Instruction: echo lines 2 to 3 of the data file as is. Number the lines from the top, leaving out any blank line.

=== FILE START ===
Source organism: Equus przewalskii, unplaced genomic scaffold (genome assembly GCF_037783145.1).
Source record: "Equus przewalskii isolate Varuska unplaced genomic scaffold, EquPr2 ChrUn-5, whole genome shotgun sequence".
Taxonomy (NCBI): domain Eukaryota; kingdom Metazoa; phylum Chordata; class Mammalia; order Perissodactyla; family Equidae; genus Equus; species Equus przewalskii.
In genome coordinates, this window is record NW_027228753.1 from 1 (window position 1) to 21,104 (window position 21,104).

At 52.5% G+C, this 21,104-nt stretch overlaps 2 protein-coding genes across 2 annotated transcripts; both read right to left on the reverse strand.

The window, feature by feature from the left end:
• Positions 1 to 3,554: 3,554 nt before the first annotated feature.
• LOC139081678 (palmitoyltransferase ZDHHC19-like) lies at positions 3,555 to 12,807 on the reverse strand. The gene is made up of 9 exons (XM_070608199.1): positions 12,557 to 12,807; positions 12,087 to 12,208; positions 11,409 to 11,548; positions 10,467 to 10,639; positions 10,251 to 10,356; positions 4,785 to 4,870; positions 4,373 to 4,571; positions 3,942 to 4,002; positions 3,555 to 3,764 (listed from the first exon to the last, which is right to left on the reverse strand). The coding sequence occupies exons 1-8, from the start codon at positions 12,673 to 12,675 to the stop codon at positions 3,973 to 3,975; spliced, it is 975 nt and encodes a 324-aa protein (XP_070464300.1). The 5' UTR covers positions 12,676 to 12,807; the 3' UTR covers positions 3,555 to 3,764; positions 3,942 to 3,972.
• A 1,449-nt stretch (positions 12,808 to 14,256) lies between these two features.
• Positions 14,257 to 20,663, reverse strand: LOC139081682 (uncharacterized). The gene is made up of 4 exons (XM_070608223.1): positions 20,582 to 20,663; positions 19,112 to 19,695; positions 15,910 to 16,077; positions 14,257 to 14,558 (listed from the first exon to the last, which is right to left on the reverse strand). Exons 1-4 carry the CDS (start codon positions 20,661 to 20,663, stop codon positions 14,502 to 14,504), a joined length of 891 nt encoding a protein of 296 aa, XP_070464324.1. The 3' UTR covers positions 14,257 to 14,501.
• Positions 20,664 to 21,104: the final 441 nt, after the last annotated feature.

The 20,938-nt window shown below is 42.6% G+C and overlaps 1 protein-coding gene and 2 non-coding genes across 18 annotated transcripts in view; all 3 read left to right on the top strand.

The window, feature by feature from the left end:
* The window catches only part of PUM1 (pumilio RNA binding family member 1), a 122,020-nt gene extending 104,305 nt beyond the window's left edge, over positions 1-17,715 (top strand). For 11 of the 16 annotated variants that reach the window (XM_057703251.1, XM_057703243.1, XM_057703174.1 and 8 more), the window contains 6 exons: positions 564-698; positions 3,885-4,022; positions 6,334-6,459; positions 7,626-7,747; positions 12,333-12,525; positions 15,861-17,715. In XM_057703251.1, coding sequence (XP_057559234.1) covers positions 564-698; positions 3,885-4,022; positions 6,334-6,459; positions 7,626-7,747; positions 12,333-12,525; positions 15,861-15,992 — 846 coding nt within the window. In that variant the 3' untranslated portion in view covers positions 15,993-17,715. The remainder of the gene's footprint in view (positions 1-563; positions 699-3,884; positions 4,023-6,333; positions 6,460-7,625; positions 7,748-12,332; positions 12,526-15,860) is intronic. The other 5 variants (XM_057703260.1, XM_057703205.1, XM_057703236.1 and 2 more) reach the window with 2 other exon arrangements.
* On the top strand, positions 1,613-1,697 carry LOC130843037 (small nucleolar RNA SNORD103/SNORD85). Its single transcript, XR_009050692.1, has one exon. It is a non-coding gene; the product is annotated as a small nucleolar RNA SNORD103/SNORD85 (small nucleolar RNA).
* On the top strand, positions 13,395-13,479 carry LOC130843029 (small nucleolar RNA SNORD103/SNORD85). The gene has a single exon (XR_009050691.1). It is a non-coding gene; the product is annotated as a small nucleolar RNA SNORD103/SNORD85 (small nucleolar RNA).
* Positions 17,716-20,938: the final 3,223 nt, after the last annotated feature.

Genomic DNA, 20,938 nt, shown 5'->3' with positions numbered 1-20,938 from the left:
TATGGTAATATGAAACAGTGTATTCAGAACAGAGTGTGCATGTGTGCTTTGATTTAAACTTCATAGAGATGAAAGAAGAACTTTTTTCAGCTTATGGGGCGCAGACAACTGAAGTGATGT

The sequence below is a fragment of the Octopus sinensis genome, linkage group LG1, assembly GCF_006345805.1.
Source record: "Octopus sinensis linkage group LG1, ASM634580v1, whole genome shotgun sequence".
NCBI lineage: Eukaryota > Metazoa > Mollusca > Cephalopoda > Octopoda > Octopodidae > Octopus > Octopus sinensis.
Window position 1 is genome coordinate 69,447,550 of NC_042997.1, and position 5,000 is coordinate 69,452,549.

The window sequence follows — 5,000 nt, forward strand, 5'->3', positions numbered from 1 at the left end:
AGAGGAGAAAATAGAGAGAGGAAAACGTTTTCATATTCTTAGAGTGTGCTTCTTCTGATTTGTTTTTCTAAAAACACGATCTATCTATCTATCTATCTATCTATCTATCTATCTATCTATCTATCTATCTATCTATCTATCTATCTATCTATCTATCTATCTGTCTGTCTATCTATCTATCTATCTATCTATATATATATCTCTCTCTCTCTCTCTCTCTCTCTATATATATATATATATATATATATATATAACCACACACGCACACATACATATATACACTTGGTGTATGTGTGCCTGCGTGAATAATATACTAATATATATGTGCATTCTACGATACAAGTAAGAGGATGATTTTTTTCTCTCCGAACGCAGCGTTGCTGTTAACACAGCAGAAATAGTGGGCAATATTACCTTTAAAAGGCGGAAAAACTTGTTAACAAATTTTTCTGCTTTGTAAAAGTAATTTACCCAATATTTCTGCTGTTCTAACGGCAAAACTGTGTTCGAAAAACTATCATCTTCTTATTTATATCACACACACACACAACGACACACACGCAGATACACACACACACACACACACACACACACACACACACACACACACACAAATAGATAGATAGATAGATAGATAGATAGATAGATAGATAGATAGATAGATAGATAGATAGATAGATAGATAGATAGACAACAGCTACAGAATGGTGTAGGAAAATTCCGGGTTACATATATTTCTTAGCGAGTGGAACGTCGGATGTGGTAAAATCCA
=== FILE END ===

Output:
Source record: "Equus przewalskii isolate Varuska unplaced genomic scaffold, EquPr2 ChrUn-5, whole genome shotgun sequence".
Taxonomy (NCBI): domain Eukaryota; kingdom Metazoa; phylum Chordata; class Mammalia; order Perissodactyla; family Equidae; genus Equus; species Equus przewalskii.